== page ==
Solid fuel and in-store sales lead to convenience retailer optimism.
According to a recent survey of retailers from the National Association of Convenience Stores (NACS), sales of in-store items and motor fuels remained strong in the convenience channel over the first nine months of the year, and this has contributed to a spike in convenience retailer optimism.
More than two in three convenience retailers (69%) say that in-store sales in the first nine months of 2016 were higher than the same period last year. And three in five (60%) say that motor fuels sales were higher compared to the nine months of 2015. Only 9% of retailers say that in-store sales were lower and only 14% say fuel sales were lower over the first nine months of 2016 compared to a year ago.
Strong convenience store sales also pushed retailer optimism higher. Nearly three in four (73%) convenience retailers say they are optimistic about their own business prospects in the fourth quarter, up from 68% who said they were optimistic last quarter.
New foodservice offers and the continued growth of craft beer—and growler—sales at convenience stores were cited as factors driving retailer optimism. Linda Herrera at Grand View General Store (Tetonia, Ind.) said the store’s fresh food offering is expected to drive sales, and Labrine Voutsinas at Bayshore Breeze Market & Grill (Dunedin, Fla.) said beer sales are expected to grow. And retailers are embracing technology to enhance the experience. Mark Nelson at Dyno’s Convenience Store (Spencer, Iowa) said they are expecting to increase consumer traffic with a new rewards program.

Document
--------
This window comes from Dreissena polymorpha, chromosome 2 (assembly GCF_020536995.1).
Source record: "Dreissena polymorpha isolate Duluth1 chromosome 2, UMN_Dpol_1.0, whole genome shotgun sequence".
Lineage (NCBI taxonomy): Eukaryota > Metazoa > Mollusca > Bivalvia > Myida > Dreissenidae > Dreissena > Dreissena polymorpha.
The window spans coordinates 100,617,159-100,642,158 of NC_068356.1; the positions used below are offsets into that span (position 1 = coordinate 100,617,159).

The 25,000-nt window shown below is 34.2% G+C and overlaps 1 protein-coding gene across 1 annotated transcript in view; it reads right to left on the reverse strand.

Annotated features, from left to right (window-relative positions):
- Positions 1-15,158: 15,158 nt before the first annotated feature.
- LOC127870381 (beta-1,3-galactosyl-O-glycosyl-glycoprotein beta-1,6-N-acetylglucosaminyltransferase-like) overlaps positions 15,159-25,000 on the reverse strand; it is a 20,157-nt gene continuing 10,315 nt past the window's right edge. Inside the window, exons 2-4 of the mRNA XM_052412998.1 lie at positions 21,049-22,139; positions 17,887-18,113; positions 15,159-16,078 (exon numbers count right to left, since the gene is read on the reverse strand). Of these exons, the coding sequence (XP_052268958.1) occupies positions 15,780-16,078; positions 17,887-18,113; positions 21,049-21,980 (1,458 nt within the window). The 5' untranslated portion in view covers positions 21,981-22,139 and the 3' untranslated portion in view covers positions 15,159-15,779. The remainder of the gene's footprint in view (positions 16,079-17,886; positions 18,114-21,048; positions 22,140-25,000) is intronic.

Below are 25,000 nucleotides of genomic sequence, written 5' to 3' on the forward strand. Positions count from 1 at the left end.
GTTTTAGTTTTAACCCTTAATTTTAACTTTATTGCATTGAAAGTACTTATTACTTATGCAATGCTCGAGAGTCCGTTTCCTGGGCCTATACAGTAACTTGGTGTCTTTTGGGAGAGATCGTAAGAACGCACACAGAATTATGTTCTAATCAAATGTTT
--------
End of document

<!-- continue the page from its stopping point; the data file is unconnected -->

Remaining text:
Retailers said that the holidays in the fourth quarter should help grow sales, as will the good weather and continued low oil prices—if they both happen.
Retailers were nearly as optimistic about the overall convenience store industry’s prospects. More than two in three (71%) say they are optimistic about the convenience retailing industry over the fourth quarter, up eight points from the previous quarter. And a majority of retailers (53%) say they are optimistic about the overall U.S. economy, a six-point jump from last quarter.
To no one’s surprise, the factor most cited as affecting sales in the fourth quarter was the upcoming election.
“Traditionally, consumer sentiment—and spending—decreases in the weeks before an election before rebounding,” said NACS vice president of strategic industry initiatives Jeff Lenard. “But retailers also expressed concerns about how the election will shape legislation and regulations related to their businesses.”
A number of retailers are finding ways to engage customers during the election season. 7-Eleven is once again conducting its 7-Election, encouraging consumers to pick the coffee cup that reflects their vote. The promotion has accurately predicted the past four presidential elections and current results reflect a dead heat for the 2016 election.
“We’re also using the election as a promotional opportunity,” said Dennis McCartney with Landhope Farms Corp. (Kennett Square, Pa.). “In this business, you have to capitalize on everything that surrounds you and your customers!”
The quarterly NACS Retailer Sentiment Survey tracks retailer sentiment related to their businesses, the industry and the economy as a whole. A total of 115 member companies, representing a cumulative 1,728 stores, participated in the September 2016 survey.